Leaders of the BC Federation of Labor argue that the way to defeat the Liberal Party government’s policies is to work for the election of an NDP government in the next provincial election, due in May 2005. But NDP leader Carole James has already stated that a government led by her will not seek to restore what working people have lost since 2001.
The election of an NDP government in BC could indeed create better conditions for a fight to reverse the deep cuts in living standards and democratic rights since 2001. But this can only be won by mobilizing the strength of the unions and its allies, no matter who is elected. Continued union mobilizations against the Campbell government in BC, and the Liberal/Conservative agenda in Ottawa, is the only way for union strength to grow and it’s the only way to ensure that an NDP government, if elected in Victoria, is compelled to act on key demands of BC labor.
Deal With Government Ends Hospital Strike
By Roger Annis
The strike of 43,000 health care workers in British Columbia ended on May 2 following a late-night agreement between leaders of the Hospital Employees Union (HEU), the BC Federation of Labour and the provincial government of Liberal Party premier Gordon Campbell.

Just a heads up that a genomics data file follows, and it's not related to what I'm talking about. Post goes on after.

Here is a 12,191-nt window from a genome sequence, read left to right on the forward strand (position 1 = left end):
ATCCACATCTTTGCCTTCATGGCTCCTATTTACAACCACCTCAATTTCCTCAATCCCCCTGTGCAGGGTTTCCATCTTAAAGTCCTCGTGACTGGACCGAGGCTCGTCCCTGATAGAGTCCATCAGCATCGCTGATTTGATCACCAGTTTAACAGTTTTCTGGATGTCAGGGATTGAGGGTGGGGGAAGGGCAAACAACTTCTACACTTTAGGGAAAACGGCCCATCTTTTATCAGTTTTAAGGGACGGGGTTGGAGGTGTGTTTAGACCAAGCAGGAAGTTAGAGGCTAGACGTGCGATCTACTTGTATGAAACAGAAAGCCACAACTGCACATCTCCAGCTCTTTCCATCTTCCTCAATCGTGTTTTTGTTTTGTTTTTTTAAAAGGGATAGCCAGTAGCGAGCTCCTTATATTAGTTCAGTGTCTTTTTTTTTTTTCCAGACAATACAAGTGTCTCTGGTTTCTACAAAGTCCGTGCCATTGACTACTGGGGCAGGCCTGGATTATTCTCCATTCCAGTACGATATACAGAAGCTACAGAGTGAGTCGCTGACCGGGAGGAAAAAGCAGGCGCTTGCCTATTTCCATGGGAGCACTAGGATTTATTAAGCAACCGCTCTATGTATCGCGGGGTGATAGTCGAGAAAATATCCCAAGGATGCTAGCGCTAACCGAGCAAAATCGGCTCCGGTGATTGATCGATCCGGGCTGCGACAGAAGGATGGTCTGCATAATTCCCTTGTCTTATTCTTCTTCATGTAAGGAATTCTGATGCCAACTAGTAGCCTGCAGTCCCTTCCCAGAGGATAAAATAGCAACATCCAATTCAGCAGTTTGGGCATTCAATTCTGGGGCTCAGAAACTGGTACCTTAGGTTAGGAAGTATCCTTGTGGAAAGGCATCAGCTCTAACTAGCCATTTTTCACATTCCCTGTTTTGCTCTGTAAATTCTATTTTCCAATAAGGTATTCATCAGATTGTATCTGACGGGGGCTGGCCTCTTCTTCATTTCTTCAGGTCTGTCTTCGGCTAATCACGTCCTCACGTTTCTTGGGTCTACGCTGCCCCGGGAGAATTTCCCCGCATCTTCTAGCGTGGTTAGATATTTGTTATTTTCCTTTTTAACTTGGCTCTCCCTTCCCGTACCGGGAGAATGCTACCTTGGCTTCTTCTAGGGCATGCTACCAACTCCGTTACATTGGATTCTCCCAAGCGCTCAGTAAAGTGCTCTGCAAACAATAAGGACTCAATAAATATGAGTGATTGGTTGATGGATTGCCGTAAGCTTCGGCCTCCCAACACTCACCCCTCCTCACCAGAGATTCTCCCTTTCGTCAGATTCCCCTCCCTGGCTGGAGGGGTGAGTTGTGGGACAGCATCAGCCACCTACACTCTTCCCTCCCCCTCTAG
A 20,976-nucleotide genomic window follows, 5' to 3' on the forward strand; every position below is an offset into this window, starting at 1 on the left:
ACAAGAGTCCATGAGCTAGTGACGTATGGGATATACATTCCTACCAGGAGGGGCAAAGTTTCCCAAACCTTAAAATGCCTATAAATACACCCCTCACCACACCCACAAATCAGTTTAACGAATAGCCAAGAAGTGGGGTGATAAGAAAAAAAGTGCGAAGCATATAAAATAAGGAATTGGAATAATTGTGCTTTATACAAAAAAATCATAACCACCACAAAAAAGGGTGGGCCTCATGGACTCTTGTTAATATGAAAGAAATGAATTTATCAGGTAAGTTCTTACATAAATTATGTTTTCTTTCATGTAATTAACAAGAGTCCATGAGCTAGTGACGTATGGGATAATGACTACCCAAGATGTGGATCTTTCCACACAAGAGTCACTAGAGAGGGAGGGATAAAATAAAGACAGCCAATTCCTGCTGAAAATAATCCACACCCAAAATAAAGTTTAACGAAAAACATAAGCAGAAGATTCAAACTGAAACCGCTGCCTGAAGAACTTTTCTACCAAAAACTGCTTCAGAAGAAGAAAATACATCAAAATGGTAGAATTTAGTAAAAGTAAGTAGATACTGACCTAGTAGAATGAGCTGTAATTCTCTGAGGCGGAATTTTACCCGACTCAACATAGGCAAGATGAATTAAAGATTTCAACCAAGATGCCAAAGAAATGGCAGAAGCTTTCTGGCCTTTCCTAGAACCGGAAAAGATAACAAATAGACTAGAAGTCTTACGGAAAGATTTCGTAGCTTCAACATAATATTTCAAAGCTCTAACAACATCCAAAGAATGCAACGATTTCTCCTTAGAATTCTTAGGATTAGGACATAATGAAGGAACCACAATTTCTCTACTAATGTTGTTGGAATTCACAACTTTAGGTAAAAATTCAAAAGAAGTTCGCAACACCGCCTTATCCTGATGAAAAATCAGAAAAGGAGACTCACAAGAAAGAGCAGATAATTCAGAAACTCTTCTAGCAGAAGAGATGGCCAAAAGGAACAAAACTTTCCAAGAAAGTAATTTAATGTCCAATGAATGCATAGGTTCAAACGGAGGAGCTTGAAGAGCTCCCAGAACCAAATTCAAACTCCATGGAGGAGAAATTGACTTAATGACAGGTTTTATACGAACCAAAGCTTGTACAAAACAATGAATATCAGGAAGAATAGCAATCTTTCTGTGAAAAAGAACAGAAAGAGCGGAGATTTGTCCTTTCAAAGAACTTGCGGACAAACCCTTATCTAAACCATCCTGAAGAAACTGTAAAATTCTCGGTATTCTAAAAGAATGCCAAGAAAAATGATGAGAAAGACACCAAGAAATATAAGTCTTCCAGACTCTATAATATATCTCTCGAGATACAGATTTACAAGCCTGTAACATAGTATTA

The government had adopted the draconian Bill 37 four days earlier, on April 29. The bill imposed the health care employers’ demands at the bargaining table, including a retroactive 15% pay cut, lengthening of the work week by one and a half hours, and the right to contract out hospital jobs to private companies that pay near-minimum wage.
Workers across British Columbia reacted to Bill 37 with a wave of solidarity strikes. Their job actions were picking up steam. Tens of thousands more were slated to walk off the job on Monday, May 3, including teachers, government and industrial workers. The HEU strike thus became a showdown by working people as a whole with the provincial government, which is widely hated for the radical cuts to social programs and working conditions of ordinary people carried out since its election in 2001. Here was a chance to fight back.
Amongst the HEU’s own members, there was a range of reactions to the last- minute deal. Some pointed fingers squarely at both the leadership of their union and at Jim Sinclair and the Federation of Labour.